Case Background

In August 2018 Demos and co-counsel filed a class action lawsuit on behalf of all Puerto Rican voters residing in 32 counties with large Puerto Rican populations and English-only elections. It is one of the largest suits ever brought under Section 4(e) of the Voting Rights Act of 1965, the provision prohibiting language-based discrimination against Puerto Rican voters. We brought this litigation after counties continued to administer English-only elections despite receiving letters from Demos and 19 other social justice groups in April 2018 urging their provision of bilingual voting materials to Puerto Rican residents.

Marta Rivera, our named plaintiff in the lawsuit, came to Florida after losing nearly everything in Hurricane Maria. Before that, she lived all of her life in Puerto Rico, went to school there, married there, had children there, and always, always voted there. She left Puerto Rico just two weeks shy of her 70th birthday. Rivera, like the estimated 160,000 Puerto Ricans who fled to Florida following Hurricane Maria and over half a million Puerto Ricans who moved to Florida during the previous decade because of the island’s economic crisis, would be unlawfully forced to navigate a voting process that is entirely in English without this legal challenge.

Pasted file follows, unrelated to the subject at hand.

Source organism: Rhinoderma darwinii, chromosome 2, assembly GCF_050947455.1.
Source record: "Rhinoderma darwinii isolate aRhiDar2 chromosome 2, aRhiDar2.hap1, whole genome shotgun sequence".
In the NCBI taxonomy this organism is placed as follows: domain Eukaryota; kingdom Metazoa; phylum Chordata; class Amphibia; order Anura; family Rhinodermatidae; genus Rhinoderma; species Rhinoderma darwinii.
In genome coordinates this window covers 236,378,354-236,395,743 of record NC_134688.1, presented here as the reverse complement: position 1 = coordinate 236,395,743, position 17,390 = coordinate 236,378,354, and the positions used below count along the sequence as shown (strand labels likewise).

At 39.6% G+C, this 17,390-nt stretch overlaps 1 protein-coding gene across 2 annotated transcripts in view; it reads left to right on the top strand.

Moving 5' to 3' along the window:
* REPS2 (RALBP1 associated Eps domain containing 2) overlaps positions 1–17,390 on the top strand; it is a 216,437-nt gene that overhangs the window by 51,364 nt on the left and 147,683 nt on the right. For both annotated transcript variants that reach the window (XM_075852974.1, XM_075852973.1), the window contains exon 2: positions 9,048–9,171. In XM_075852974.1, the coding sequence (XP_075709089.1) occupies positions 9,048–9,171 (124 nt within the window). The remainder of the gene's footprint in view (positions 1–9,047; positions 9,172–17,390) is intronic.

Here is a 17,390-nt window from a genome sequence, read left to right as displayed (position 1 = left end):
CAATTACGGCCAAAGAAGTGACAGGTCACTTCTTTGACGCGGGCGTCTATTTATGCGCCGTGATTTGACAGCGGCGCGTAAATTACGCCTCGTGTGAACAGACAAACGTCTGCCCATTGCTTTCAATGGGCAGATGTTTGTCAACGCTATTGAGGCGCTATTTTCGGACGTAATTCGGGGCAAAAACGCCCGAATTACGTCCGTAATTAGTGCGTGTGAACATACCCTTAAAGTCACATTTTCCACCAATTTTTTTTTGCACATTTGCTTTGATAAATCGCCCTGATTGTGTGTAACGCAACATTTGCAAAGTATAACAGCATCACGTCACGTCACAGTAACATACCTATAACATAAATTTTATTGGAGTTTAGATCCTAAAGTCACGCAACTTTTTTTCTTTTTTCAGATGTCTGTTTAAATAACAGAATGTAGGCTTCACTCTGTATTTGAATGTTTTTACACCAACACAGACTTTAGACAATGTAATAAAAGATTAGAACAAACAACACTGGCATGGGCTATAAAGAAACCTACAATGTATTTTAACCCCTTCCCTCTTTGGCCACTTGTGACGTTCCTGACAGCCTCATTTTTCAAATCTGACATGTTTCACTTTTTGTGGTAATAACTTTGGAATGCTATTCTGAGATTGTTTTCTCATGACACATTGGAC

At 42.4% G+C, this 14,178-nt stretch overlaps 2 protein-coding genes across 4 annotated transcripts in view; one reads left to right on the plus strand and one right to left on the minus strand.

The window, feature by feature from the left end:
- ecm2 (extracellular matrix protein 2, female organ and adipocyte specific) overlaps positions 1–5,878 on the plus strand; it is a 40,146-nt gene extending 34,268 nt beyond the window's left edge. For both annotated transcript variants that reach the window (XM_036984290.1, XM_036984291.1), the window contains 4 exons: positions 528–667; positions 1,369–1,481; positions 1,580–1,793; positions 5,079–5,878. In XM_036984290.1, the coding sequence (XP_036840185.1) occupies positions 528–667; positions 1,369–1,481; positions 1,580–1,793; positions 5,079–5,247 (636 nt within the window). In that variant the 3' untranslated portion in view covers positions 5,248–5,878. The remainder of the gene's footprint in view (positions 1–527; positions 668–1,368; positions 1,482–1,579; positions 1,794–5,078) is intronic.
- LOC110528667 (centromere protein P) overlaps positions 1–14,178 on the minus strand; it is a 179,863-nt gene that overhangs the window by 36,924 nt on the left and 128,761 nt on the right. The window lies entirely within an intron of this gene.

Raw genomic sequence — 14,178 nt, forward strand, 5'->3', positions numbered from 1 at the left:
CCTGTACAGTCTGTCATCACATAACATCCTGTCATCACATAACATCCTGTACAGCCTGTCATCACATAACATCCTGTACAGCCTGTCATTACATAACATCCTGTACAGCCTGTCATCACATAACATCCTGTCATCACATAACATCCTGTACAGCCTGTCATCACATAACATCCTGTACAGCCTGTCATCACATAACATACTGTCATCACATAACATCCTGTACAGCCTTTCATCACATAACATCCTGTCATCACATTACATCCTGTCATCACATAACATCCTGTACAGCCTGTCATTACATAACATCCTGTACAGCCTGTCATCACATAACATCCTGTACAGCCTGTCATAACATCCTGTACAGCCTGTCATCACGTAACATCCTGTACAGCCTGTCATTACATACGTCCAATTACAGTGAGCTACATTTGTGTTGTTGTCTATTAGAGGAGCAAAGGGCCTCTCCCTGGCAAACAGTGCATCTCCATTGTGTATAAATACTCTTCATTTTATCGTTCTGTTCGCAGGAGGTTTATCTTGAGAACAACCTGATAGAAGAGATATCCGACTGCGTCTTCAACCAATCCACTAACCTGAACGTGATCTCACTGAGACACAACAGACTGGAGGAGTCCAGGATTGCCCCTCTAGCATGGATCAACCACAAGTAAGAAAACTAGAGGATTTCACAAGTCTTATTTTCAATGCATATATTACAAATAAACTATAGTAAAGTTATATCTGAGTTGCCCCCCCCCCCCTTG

In September 2018, the federal district court sided with us and granted a preliminary injunction. The court ordered the Secretary of State to issue a directive to the 32 counties in Florida, requiring them to provide Spanish-language sample ballots at polling places, on county websites, and by mail to guide voters in marking their ballots, and to publicize the availability of these sample ballots and instructions on how to use them.

Litigation continues to resolve the case and secure a permanent injunction requiring bilingual ballots as well as translations of all other election-related forms and information and bilingual staff and poll-workers. We continue to pursue this case, in the hopes of helping not only the roughly 30,000 people we represent as a proposed class of Puerto Rican voters, but also the potentially hundreds of thousands of others with limited English proficiency in the state who will be able to cast a meaningful ballot with Spanish-language materials.


Maria Valentina Rivera Madera, Faith in Florida, Hispanic Federation, Mi Familia Vota Education Fund, Unidos US, and Vamos 4 PR.


LatinoJustice-PRLDEF, SEIU, and Altshuler Berzon, LLP